The Red-necked Phalarope, Phalaropus lobatus, is a long distance migratory wader that breeds in the Arctic Tundra and spend their winters on the tropical waters off Hong Kong, Taiwan, the Philippines and Borneo. The females are more brightly colored than the males and takes no part in raising its young, a reversal to the norm.
Part of the main flock of 11 Red-necked Phalaropes that spend their winter at sea.
It is an accident visitor to Singapore with a winter bird seen at the Tuas flooded grasslands from 16-25 November 1994. This was my only national first record.
We have to wait for another seventeen years before another was seen foraging in the Straits of Singapore on 17 April 2011 during a NSS Pelagic Survey. Coincidentally I was on board on this trip.
The lobed toes of the right feet that helps them to paddle themselves on water can be seen in this photo.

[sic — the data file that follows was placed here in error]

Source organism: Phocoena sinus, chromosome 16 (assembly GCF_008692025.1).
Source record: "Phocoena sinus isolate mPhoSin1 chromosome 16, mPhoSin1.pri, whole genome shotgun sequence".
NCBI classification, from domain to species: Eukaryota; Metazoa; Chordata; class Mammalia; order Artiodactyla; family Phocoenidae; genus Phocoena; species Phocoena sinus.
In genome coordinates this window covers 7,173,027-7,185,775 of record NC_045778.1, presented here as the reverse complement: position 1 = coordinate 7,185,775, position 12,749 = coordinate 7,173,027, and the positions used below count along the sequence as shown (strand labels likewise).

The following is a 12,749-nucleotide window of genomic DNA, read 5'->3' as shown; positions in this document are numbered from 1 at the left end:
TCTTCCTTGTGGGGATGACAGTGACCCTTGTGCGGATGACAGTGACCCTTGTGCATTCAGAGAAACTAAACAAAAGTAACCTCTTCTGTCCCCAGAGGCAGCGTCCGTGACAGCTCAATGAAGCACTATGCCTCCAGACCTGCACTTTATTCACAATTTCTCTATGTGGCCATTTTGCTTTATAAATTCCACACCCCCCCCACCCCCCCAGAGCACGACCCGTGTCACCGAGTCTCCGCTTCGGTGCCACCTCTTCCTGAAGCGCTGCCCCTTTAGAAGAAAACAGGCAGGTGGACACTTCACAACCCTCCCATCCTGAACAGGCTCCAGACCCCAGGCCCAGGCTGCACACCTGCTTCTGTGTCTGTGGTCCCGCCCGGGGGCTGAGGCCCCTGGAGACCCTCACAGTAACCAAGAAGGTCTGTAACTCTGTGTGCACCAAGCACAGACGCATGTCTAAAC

On 8 October 2016, Frankie Cheong photographed a moulting juvenile to winter plumage at a freshwater puddle at the reclaimed land at Pulau Tekong, our second land record.
In flight the upper white wing bar stands out.
Last Saturday 28 September 2019, we came across a floating flock of 14 juvenile Red-necked Phalaropes again at the Straits of Singapore, north of Batam. My hattrick! This is the first multiple sighting of this vagrant.
They were busy feeding among the floating sea grasses, paddling around in small circles with their lobed feet. This unique habit helps to stir up the marine invertebrates up to the center for easy pickings.
Our first multiple sightings as all the past three were single birds.
With this record and hopefully more in the years to come, we may be able to reclassified their status from vagrant to a rare winter visitor.
Reference: Wild Bird Society of Japan. A Field Guide to the Waterbirds of Asia. Lim Kim Seng. The Avifauna of Singapore. Nature Society (Singapore) 2009.